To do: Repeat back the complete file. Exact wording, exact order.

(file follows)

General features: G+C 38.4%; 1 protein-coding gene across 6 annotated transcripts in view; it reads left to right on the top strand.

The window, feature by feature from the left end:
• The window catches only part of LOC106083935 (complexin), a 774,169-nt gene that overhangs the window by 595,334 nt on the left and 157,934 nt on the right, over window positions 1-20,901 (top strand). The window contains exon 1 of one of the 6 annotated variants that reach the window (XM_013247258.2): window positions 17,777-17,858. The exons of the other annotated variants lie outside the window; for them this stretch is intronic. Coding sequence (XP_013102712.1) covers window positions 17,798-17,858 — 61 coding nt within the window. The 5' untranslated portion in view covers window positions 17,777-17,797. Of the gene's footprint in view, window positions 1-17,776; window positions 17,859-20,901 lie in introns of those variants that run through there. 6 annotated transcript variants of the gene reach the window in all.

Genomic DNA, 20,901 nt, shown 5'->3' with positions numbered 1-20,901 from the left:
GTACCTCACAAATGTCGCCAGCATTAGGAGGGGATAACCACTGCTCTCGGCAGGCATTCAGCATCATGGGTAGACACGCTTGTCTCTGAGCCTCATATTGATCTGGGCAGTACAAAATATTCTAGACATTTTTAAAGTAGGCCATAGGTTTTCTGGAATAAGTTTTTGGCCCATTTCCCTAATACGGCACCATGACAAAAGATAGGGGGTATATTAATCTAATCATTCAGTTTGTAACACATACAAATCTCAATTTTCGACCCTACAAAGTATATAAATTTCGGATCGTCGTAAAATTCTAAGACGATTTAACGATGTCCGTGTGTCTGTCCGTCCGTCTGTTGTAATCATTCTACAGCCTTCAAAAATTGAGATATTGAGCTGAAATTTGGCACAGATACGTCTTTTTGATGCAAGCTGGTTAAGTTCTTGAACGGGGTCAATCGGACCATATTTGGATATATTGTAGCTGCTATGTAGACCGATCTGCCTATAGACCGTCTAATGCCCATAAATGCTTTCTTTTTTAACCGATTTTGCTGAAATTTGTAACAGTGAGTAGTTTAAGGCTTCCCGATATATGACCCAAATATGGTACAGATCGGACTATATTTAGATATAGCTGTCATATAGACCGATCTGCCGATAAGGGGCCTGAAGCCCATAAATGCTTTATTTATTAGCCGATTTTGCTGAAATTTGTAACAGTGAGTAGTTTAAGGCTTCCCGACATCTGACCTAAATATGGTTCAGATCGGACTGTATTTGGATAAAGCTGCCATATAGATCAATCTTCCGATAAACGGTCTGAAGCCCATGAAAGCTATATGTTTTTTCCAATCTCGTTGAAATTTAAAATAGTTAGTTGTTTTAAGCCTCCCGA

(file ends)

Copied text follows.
General features: G+C 38.4%; 1 protein-coding gene across 6 annotated transcripts in view; it reads left to right on the top strand.

The window, feature by feature from the left end:
• The window catches only part of LOC106083935 (complexin), a 774,169-nt gene that overhangs the window by 595,334 nt on the left and 157,934 nt on the right, over window positions 1-20,901 (top strand). The window contains exon 1 of one of the 6 annotated variants that reach the window (XM_013247258.2): window positions 17,777-17,858. The exons of the other annotated variants lie outside the window; for them this stretch is intronic. Coding sequence (XP_013102712.1) covers window positions 17,798-17,858 — 61 coding nt within the window. The 5' untranslated portion in view covers window positions 17,777-17,797. Of the gene's footprint in view, window positions 1-17,776; window positions 17,859-20,901 lie in introns of those variants that run through there. 6 annotated transcript variants of the gene reach the window in all.

Genomic DNA, 20,901 nt, shown 5'->3' with positions numbered 1-20,901 from the left:
GTACCTCACAAATGTCGCCAGCATTAGGAGGGGATAACCACTGCTCTCGGCAGGCATTCAGCATCATGGGTAGACACGCTTGTCTCTGAGCCTCATATTGATCTGGGCAGTACAAAATATTCTAGACATTTTTAAAGTAGGCCATAGGTTTTCTGGAATAAGTTTTTGGCCCATTTCCCTAATACGGCACCATGACAAAAGATAGGGGGTATATTAATCTAATCATTCAGTTTGTAACACATACAAATCTCAATTTTCGACCCTACAAAGTATATAAATTTCGGATCGTCGTAAAATTCTAAGACGATTTAACGATGTCCGTGTGTCTGTCCGTCCGTCTGTTGTAATCATTCTACAGCCTTCAAAAATTGAGATATTGAGCTGAAATTTGGCACAGATACGTCTTTTTGATGCAAGCTGGTTAAGTTCTTGAACGGGGTCAATCGGACCATATTTGGATATATTGTAGCTGCTATGTAGACCGATCTGCCTATAGACCGTCTAATGCCCATAAATGCTTTCTTTTTTAACCGATTTTGCTGAAATTTGTAACAGTGAGTAGTTTAAGGCTTCCCGATATATGACCCAAATATGGTACAGATCGGACTATATTTAGATATAGCTGTCATATAGACCGATCTGCCGATAAGGGGCCTGAAGCCCATAAATGCTTTATTTATTAGCCGATTTTGCTGAAATTTGTAACAGTGAGTAGTTTAAGGCTTCCCGACATCTGACCTAAATATGGTTCAGATCGGACTGTATTTGGATAAAGCTGCCATATAGATCAATCTTCCGATAAACGGTCTGAAGCCCATGAAAGCTATATGTTTTTTCCAATCTCGTTGAAATTTAAAATAGTTAGTTGTTTTAAGCCTCCCGA